People — 21 November 2014
‘Appreciating every moment’ with ’70s icon Cheryl Ladd, at Food for the Poor gala Jan. 22

From PRIME, a special issue of City & Shore Magazine

By Deborah Wilker

At the height of her fame as the rookie cop Kris Munroe on Charlie’s Angels, Cheryl Ladd was a ’70s icon, fashion plate and role model worldwide. Yet, like so many of us, she’d check the mirror regularly for flaws. In her mind, they were everywhere.

“If I could kick myself now, I would,” says Ladd, now 63 and an avid tennis player and pro-am golfer. “I remember looking in the mirror at 28 years old and being just so critical of myself. Now I look at photos of myself that I used to hate and I think – what was wrong with me? I looked fine!”

Today the grandmother of three never hunts for imperfections. Instead, she revels in the simple aspects of day-to-day life in her new hometown of Austin, Texas, near her mother and extended family. And she is particularly grateful she’s fit enough to run after her grandkids.

“Having energy and being healthy – if you’ve got that, everything works after that,” she says. “That is such a blessing.”

Her daily fitness routine varies, she says. Sometimes it’s a killer game of tennis, sometimes a brisk walk or Zumba class. No matter her schedule, which still includes film and TV appearances, there is always some kind of work-out every day, along with plenty of organic food.

“I’ve kept my weight in check my whole life,” says Ladd, who estimates she’s about “10 or 12 pounds heavier” today than she was in her 20s. “You cannot be that thin at this age.”

She stays in shape not only so she can continue to work in Hollywood (she recently co-starred in the faith-based film, The Perfect Wave), she says fitness is a road to doing all the other things “we want to do in life.”

“I want to be able to get out there and play tennis and throw the ball and play golf with them,” she says of her grandchildren – boys ages six and seven and a granddaughter almost three. “I want to be involved in their lives and really do the things that they’re interested in, and I can’t do that if I’m not healthy.”

She says she’s not opposed to the “odd tweak” now and then.

“There’s not a woman in our industry over 35 who hasn’t at least had some filler or a little work done here and there. It’s not as much about looking young. It’s just become part of staying fresh. When you’re 60 trying to look 25 – that’s gonna fail!

“I want to still look like myself – and so far people still recognize me as Cheryl Ladd, so I guess I’m doing some of the right things.”

For Ladd, the right things also include lots of philanthropic work. Today she’s aligned with the South Florida charity, Food For The Poor, which serves struggling communities in the Caribbean and Latin America. She will speak at the organization’s annual fundraising gala Jan. 22 at Mar-a-Lago in Palm Beach.

“I’ve done it now for a couple of years,” she says. “I like letting people know what the organization is and does. They are helping desperately poor people. They provide education and skills-training, clean water and medicine.”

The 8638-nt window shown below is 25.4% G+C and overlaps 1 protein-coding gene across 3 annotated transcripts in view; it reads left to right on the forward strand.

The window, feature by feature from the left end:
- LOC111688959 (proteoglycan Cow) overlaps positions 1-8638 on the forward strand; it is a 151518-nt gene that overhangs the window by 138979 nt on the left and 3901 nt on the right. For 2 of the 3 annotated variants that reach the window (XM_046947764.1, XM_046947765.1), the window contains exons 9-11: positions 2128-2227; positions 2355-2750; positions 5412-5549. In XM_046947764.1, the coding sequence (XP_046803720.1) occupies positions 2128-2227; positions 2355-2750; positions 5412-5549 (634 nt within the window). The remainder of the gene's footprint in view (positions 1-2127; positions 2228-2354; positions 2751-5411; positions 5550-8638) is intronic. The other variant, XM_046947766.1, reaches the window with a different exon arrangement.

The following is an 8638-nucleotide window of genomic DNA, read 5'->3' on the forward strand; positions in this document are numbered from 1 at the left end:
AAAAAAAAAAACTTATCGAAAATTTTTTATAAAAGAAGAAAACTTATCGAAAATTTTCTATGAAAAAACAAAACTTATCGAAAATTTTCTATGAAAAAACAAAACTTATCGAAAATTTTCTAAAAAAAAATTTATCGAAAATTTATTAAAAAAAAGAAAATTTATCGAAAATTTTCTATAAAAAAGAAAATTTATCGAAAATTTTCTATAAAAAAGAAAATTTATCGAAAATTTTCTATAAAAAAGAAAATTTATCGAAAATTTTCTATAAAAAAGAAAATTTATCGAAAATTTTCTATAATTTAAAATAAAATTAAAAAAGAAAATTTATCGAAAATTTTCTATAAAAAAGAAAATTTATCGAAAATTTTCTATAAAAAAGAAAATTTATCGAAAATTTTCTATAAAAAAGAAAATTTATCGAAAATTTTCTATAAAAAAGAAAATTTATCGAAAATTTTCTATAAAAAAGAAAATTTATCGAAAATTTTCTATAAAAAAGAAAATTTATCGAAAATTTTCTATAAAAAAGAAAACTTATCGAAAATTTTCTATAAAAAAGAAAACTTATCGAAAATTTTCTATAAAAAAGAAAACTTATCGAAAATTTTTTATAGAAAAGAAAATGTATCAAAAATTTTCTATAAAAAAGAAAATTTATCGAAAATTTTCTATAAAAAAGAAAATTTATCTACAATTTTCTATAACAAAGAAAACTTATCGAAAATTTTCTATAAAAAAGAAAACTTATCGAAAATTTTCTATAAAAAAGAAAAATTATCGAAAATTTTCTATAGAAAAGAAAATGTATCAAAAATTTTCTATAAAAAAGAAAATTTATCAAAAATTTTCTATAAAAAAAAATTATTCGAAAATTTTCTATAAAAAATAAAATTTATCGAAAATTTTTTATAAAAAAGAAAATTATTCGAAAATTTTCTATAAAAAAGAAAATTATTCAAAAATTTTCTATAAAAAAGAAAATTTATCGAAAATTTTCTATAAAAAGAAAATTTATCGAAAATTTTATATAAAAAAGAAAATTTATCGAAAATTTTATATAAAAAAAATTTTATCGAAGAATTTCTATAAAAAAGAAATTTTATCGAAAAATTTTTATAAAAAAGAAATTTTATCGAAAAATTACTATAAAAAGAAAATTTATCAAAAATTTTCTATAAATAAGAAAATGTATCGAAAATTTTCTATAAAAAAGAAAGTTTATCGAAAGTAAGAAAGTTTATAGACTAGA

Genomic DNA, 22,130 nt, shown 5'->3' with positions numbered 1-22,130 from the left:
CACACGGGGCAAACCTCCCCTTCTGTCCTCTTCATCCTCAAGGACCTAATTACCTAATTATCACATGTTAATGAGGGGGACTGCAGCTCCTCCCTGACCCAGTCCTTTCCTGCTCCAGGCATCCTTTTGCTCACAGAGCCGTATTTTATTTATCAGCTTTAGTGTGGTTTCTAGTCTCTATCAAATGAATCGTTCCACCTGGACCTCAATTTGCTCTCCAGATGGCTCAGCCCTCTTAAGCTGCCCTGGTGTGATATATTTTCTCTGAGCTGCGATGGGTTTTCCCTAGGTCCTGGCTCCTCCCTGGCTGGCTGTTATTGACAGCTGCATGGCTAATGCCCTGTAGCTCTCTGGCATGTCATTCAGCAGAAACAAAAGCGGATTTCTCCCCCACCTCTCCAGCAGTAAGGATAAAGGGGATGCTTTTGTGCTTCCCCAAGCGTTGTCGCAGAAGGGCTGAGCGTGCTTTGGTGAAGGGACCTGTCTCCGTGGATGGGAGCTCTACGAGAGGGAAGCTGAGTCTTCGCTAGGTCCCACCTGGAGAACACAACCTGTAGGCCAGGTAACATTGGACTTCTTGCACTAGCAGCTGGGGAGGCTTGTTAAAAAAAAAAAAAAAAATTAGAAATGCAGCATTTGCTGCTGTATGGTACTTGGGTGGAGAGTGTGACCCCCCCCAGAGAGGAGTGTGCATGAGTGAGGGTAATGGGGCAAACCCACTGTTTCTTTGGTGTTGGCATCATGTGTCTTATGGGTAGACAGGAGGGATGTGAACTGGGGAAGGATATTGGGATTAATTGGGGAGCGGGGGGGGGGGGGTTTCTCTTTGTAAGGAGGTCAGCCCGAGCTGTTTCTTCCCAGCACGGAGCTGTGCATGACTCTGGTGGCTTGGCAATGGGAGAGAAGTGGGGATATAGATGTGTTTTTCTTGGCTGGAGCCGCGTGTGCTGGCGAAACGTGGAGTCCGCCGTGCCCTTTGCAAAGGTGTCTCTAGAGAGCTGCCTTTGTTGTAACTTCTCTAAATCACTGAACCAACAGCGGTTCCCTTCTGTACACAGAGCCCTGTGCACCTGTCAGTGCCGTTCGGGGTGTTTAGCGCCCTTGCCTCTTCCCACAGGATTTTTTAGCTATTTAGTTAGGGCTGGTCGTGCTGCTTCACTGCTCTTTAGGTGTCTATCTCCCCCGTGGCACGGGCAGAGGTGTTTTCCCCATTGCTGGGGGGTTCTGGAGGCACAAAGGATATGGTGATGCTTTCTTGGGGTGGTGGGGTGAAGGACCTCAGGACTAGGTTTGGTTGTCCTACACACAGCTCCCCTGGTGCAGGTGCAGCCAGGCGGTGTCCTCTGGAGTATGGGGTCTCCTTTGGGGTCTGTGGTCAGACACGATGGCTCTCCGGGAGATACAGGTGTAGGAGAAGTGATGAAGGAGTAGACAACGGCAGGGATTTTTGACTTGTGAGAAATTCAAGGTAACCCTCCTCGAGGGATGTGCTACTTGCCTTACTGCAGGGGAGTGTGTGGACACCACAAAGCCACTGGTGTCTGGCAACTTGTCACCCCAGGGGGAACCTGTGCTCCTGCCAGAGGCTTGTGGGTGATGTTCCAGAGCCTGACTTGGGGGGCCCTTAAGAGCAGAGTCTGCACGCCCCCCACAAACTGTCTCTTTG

Another aspect of her active life is that she and Brian Russell, her husband of 33 years, don’t mind getting in the trenches in the difficult regions served by such charities. They are soon to take another trip to Haiti to monitor rebuilding that’s been ongoing since the catastrophic earthquake of 2010.

If all this seems a universe away from the Cheryl Ladd who came of age in the ’70s as one of the most alluring personalities on television, it isn’t, she says.

“Even going back to Charlie’s Angels, I was always working for children’s issues and other causes.”

Yet the career-making Angels role of Kris – the little sister to Farrah Fawcett’s Jill Munroe – almost never happened. When producer Aaron Spelling first approached Ladd to step in for the exiting Fawcett, Ladd turned him down.

“Farrah was so huge,” she says of her late co-star, who shot to fame during the show’s first season and then wanted out. “I just didn’t know if I wanted to put myself in that position.

“All the kids in my acting class were asking me, ‘are you out of your mind? What is wrong with you?’ Happily – the way life goes – sometimes you do get a second chance.”

When producers couldn’t find an actress they liked, they called Ladd again. By then she and Spelling had discussed making Ladd’s character “a little less perfect” – a young investigator who made mistakes.

“Once I knew I had someone I could play who wasn’t trying to be Farrah, I felt like I might have a shot.

“She was such a terrific actress,” Ladd says with some sadness.

Fawcett’s death in 2009 was sobering, she says.“It sure was. Really tragic. Appreciate every moment.”

Most importantly, Ladd says, “don’t dwell” on the small stuff – and that includes the lines she occasionally sees in the mirror.

“I like my crinkles. You can’t be 63 and not have some crinkles on your face.”

For information on Food For The Poor’s Fine Wines Hidden Treasures gala fundraiser on Jan. 22, where Cheryl Ladd will speak, please visit:

Related Articles


About Author


(0) Readers Comments

Comments are closed.